2019 MAN Family Wines Chenin Blanc



To tempt you:  MAN Family Vintners Steen leaps from the glass with the fragrance of pineapple, Cara Cara oranges, pomelos and citronella blossoms.  On the palate it’s tangy and soft, as easy-drinking as it is fun.  It glides into your tummy, leaving a whispered kiss of honey finish on the palate, rubbing you like a smiling Buddha for a job well done.

Steen is the Afrikaans name for Chenin Blanc.  Chenin Blanc used to be a big deal in America, as well as in France and South Africa.  It was as ubiquitous as Chardonnay, or (dare I say it) as common as a Sauvignon Blanc patio pounder.

But that is all old history.  Really old history – about 150 years.  Nowadays, not many people drink Steen / Chenin Blanc.

So why does this matter?

In winemaking, just because popularity sways to another grape or another part of the world doesn’t mean that the vineyard goes away.  And South Africa is tremendously rich with old vine Steen.  REALLY old vine Steen.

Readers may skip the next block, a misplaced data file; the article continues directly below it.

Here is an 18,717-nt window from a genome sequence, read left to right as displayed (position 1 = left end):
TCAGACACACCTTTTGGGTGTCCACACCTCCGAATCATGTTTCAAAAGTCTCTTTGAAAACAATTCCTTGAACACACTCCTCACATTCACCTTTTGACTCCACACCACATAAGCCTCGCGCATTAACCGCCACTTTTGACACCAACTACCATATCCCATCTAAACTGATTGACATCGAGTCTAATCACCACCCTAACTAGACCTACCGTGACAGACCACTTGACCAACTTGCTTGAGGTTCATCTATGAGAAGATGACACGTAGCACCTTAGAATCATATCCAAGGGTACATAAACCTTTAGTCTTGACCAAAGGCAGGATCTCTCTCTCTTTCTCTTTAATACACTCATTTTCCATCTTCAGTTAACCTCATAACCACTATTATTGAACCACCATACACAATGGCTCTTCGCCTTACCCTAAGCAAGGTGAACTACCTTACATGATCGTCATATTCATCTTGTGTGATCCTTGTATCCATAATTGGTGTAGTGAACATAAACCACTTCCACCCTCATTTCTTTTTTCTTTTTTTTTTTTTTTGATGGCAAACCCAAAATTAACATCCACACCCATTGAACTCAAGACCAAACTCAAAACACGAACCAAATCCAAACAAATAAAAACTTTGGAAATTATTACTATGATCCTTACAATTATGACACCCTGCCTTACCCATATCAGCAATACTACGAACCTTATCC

The thought is that old vines work harder, delivering richer, tastier, more magnificent wines.  These 100-year-old South African vineyards contribute complexity, a lush fruity richness on the palate, and that lingering finish mentioned above.

But there is another reason this all matters: the wine is cheap.  REALLY cheap.  Cheap no matter how you want to phrase it: inexpensive, a value, great quality-to-price ratio (QPR).  It’s cheap because vineyards are not like vending machines spitting out a bottle of Coke.  Vineyards will produce grapes every year.  Farmers either do something with them or take a loss.  In the case of MAN, and most of South Africa in general, the vineyards are massively large, very old and long since paid for.  In other words, make it or lose it.  Finally, supply is abundant and demand is low.  This equation adds up to really cheap wine – yet really amazing wine as well.

As you drink the bottle (as I am now), aromas of peach, nectarine, papaya and gooseberry tantalize the tongue.  The kiss of honey broadens the wine to a lush sensibility, a pleasure in wholesome curvaceousness.  It is the taste of charm – the dimple on a smiling cheek, a simple sense of happiness that enlivens the world: This is MAN Family Vintners Steen.

Or, as the couples behind MAN vintners says “it’s a simple idea – make a wine that we would love to buy.” Indeed they have.

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